This species was formerly classified as Alloperla pallidula.
» Species pallidula (Sallfly)
In my experience, most of my mid-summer collections of small yellow Chloroperlids in the northwest have keyed out to this species. Where & When
Region: WestThis yellow species is regarded as common.Suwallia pallidula Fly Fishing TipsI've found trout eager to hit small yellow sally dry flies at these times, although I think they were just being opportunistic. I haven't seen enough of these flies on the water to make the trout selective, but it might be worth considering an imitation when fishing to wary trout that are more likely to hit familiar-looking food than random attractors (Attractor: Flies not designed to imitate any particular insect, but to incorporate characteristics attractive to trout. When trout aren't feeding selectively, attractors often outperform careful imitations as searching patterns because they are easier to see and incorporate more strike-triggering characteristics. They include legends like the Adams, Bivisible, and Royal Wulff.).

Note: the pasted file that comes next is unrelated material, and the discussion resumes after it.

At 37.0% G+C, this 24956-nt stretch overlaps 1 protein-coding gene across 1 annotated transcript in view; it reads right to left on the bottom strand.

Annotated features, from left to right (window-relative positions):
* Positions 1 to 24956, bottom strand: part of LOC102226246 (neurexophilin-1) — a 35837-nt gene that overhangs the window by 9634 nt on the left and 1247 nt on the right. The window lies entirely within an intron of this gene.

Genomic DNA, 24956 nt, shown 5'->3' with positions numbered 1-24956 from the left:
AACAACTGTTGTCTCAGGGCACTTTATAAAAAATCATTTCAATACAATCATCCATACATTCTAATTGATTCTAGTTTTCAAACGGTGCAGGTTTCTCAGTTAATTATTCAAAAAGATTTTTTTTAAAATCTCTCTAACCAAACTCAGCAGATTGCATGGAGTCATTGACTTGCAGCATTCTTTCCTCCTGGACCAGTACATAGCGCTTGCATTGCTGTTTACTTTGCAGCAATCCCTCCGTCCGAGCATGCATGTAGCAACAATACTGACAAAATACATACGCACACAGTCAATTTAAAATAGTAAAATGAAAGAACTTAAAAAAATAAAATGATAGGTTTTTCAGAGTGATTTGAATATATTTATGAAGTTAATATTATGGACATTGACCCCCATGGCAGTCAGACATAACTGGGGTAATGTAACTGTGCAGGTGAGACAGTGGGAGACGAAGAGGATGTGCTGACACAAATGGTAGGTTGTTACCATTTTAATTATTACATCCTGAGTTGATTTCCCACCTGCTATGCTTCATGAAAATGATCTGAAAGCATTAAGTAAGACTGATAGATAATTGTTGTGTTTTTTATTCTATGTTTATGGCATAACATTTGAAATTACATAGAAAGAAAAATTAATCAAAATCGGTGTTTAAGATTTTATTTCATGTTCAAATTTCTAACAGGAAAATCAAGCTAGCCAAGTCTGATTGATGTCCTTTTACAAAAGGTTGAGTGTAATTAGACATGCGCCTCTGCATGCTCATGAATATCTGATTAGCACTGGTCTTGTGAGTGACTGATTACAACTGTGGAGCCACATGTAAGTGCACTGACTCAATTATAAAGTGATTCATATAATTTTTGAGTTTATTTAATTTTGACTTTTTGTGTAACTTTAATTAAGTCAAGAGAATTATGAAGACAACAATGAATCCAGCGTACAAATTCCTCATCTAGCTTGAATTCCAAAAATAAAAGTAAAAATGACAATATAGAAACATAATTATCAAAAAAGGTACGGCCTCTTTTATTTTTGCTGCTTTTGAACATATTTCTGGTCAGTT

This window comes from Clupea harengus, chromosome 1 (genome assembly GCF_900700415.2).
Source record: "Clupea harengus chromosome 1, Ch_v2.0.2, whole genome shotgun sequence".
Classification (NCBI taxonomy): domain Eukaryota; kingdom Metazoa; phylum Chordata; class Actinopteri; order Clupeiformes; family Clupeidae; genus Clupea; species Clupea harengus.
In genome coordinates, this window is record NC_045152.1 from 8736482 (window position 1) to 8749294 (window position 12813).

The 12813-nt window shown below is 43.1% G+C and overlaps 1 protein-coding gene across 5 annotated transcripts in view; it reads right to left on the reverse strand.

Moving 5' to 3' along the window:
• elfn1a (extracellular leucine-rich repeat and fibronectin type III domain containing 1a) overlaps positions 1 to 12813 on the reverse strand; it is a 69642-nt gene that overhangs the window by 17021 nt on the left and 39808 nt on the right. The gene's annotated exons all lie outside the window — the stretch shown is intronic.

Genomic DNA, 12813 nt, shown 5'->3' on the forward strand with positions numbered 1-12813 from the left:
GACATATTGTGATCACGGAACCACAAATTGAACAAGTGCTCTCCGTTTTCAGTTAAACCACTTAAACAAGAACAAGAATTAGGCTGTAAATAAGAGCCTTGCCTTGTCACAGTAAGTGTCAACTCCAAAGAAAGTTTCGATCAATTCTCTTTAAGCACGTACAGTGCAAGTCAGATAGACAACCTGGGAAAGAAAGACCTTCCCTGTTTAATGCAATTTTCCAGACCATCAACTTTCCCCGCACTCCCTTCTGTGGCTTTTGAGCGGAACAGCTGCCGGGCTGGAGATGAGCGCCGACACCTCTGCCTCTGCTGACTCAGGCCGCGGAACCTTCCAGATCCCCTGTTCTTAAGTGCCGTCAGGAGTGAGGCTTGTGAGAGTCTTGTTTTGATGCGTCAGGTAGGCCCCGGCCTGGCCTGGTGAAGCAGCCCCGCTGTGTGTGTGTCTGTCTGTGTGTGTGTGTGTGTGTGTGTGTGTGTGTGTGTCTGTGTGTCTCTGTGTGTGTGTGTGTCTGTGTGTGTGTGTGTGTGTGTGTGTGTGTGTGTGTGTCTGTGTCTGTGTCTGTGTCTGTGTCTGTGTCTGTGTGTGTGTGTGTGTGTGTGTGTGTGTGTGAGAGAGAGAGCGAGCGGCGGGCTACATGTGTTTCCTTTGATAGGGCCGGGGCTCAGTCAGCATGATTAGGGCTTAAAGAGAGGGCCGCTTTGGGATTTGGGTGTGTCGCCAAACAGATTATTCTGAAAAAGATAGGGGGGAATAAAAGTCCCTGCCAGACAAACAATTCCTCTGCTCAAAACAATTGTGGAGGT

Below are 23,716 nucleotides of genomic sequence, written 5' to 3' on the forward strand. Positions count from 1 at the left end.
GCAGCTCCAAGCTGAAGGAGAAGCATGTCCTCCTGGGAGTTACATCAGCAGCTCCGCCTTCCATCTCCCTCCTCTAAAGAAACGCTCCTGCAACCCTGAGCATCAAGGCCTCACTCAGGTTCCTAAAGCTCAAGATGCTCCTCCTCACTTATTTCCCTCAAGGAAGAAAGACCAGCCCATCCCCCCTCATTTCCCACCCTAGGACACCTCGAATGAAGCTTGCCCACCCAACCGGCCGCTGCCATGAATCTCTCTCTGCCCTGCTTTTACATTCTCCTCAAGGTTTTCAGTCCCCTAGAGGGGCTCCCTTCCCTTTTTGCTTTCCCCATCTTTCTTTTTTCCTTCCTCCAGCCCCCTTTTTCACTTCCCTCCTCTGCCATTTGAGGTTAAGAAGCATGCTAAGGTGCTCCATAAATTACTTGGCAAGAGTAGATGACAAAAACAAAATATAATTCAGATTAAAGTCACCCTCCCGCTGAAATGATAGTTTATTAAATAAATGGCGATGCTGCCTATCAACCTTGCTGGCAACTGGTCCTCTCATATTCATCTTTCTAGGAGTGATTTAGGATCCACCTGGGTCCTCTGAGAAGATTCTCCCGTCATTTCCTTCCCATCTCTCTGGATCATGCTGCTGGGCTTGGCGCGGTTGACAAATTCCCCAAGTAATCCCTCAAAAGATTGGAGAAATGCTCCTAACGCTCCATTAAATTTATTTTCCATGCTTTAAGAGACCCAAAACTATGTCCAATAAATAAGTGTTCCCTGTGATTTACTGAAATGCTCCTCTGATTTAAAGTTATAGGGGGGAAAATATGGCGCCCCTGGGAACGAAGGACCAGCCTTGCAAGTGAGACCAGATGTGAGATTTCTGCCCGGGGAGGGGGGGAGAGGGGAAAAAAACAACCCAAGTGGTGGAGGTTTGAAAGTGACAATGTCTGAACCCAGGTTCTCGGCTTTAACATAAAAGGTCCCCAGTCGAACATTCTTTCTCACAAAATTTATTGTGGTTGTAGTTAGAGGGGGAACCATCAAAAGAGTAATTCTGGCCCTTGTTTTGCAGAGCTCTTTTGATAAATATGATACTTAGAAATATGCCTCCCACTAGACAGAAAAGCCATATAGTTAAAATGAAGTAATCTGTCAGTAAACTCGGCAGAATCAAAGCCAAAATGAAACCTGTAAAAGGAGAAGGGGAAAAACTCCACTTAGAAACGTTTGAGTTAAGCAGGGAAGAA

Pictures of 5 Stonefly Specimens in the Species Suwallia pallidula:
Suwallia pallidula (Sallfly) Stonefly Nymph
View 6 PicturesThis specimen keys out to Suwallia, for which I did not find any nymph species keys. However, I'm placing it in Suwallia pallidula because I caught a few adults in the same spot that closely resembled the abundant nymphs and keyed them out to species. Features I noted under the microscope when keying this specimen to genus included apical (Apical: Close to the apex; tip or end.) hairs of cercal segments that were directed at posterior (Posterior: Toward the back of an organism's body. The phrase "posterior to" means "in back of.") angles, and the longest apical (Apical: Close to the apex; tip or end.) hairs of distal (Distal: Far from the point of attachment or origin; near the tip.) segments were shorter than their following segment.
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